Ismail v. Cohen, 899 F.2d 183, 18889 (2d Cir. 1990) (characterizing the establishment
of pattern as a legitimate ground for admitting prior-act evidence under Rule 404(b)).
Accordingly, courts have held that records of disciplinary charges, internal
investigations, and complaints concerning prior instances of misconduct which are
similar to the misconduct alleged by the plaintiff could lead to evidence that would be
admissible at trial and thus, are discoverable. Frails v. City of New York, 236 F.R.D.
116, 11718 (E.D.N.Y. 2006) (collecting cases) (emphasis supplied).
Finally, Mr. Marshalls acquittal from the 2008 domestic violence charge is
admissible. Evidence based on an acquittal may be admitted under Rule 404(b). See, e.g.,
Dowling v. United States, 493 U.S. 342, 34849 (1990).
The evidence of repeated and consistent spurts of anger and aggression against
women from as early as 2006 through 2012 are relevant to reveal a pattern of behavior.
The evidence would be used to show a repeated historical pattern in Mr. Marshalls life.
As a result, we request the opportunity to reopen discovery relating to Mr. Marshalls
repeated pattern of anger and the violations and arrests that have resulted from that anger.
(2) Lack of Mistake
Further, Fed. R. Evid. 404(b)(2) states that evidence of a crime may be admissible
to prove absence of mistake or lack of accident. Llerando-Phipps v. City of New York,
390 F.Supp.2d 372, 380 (S.D.N.Y. 2005) (Evidence of a history of such abuse is
relevant and highly probative to this case). The evidence would be used to negate any
mistake on Ms. Myless part regarding the identity of her assailant.

Case 1:13-cv-08096-GBD-RLE Document 97 Filed 02/09/16 Page 10 of 15

III.

DEFENDANTS TREATMENT AND CARE WHILE PARTICIPATING IN


NFL MANDATED PROGRAMS ARE RELEVANT
On the day of the incident, Mr. Marshall stated that the NFL told him he had to

change his ways.22 And the NFL saved my life. . . it gave me the opportunity to save
my life. It showed me the direction I had to take to McLead Hospital.23 Furthermore, as
detailed above, Mr. Marshall discussed how he continues to struggle with his BPD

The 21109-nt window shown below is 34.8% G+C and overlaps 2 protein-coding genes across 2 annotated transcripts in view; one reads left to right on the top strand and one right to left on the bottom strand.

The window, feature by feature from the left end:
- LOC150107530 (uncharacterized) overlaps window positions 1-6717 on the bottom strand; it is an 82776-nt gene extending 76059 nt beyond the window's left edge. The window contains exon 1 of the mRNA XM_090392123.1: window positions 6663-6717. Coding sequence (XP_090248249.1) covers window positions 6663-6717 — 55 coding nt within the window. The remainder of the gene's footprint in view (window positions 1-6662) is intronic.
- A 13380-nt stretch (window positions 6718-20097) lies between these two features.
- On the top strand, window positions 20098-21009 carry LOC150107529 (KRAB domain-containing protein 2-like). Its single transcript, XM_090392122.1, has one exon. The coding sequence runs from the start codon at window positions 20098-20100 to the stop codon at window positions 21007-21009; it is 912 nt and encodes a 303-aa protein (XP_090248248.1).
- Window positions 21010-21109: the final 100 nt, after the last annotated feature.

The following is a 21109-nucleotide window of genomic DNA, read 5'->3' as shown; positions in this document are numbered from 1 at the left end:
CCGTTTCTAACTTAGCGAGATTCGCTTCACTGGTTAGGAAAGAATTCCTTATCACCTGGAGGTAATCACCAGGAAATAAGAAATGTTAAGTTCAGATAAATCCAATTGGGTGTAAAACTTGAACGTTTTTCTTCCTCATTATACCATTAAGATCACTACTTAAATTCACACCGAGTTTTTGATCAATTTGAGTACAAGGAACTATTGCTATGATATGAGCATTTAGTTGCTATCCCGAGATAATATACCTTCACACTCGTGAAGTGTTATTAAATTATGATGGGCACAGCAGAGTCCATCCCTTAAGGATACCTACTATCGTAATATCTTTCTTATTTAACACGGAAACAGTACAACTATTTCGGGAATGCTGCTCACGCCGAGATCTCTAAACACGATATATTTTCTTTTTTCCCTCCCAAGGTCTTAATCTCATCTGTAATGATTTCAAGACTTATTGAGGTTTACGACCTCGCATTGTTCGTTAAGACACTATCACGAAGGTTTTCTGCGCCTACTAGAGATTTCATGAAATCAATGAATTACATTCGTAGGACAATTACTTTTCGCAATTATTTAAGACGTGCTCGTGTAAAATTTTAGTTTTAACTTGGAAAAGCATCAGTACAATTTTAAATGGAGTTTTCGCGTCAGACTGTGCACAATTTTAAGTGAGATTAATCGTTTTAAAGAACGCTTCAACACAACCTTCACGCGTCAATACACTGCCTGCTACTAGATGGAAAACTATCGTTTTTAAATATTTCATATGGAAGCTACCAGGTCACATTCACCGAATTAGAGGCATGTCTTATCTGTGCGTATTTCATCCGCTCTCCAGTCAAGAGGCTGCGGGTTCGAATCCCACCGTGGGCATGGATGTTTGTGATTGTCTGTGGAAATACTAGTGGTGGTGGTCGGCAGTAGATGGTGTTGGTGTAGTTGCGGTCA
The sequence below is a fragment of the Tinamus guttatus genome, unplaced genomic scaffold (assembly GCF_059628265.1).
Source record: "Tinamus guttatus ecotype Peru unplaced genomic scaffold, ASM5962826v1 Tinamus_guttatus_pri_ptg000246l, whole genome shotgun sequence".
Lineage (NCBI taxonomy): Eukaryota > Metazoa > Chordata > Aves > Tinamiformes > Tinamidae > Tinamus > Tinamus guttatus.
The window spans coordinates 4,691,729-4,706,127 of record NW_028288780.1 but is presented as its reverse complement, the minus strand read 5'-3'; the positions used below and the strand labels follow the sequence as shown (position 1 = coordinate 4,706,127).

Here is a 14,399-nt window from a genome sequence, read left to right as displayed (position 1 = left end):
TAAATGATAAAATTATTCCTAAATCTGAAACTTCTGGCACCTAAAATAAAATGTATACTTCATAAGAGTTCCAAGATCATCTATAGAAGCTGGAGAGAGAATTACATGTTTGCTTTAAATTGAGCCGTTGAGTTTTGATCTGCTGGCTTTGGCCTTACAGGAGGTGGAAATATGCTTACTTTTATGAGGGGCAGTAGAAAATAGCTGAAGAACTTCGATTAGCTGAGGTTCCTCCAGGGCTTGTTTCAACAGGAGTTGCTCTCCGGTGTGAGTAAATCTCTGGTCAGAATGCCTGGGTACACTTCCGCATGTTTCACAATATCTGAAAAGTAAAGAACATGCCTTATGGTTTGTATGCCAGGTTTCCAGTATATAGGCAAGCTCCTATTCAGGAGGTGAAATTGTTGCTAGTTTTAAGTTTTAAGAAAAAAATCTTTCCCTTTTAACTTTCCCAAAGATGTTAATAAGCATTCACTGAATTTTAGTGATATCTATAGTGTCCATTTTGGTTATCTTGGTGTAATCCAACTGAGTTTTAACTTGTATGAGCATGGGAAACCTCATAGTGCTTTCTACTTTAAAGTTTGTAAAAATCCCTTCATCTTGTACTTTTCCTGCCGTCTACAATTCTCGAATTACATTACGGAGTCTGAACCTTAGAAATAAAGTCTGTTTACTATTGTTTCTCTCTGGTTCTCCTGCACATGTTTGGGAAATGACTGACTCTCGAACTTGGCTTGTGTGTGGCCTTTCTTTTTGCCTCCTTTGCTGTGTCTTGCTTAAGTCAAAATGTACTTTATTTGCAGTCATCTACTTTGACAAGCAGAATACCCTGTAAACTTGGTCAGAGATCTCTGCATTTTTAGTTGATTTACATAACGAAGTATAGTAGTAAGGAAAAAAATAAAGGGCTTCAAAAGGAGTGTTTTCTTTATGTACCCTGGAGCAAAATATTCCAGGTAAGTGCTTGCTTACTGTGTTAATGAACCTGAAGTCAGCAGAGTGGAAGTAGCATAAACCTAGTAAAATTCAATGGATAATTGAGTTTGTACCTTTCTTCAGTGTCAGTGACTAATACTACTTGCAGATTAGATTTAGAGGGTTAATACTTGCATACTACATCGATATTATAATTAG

diagnosis, even after treatment.24 Mr. Marshalls party admission regarding his treatment
in NFL mandated program directly for his anger issues are relevant pursuant to the
Federal Rules of Evidence.25
IV.

MS. MYLESS MEDICAL RECORDS AND BILLS SHOULD NOT BE


EXCLUDED BECAUSE COUNSEL IS IN THE PROCESS OF
RECEIVING THE NECESSARY VERIFICATIONS AND WITNESSES
Plaintiff concedes that medical records are required to be certified in order to be

used as evidence. Plaintiff respectfully requests that the Court provide her with the
opportunity to remedy these procedural mistakes, given that, at the time, Ms. Myles was
litigating this matter pro se.

22

Brandon Marshall Speaks at NEA-BPD Conference in White Plains, NY, Nat. Educ. Alliance for
Borderline Personality Disorder, available at https://www.youtube.com/watch?v=GXrXGoMaEYA, at
26:13-26:15.
23

Id. at 26:50-27:00.

24

Id. at 18:26-18:34.

25

Plaintiff also requests that the Court grant us leave to reopen discovery for purposes of
investigating Mr. Marshalls participation in these programs, among other requests.

Case 1:13-cv-08096-GBD-RLE Document 97 Filed 02/09/16 Page 11 of 15

Indeed, the Second Circuit has stated that [i]mplicit in the right to selfrepresentation is an obligation on the part of the court to make reasonable allowances to
protect pro se litigants from inadvertent forfeiture of important rights because of their
lack of legal training. Traguth v. Zuck, 710 F.2d 90, 95 (2d Cir. 1983). The Circuit
explains, that such a right should not be impaired by harsh application of technical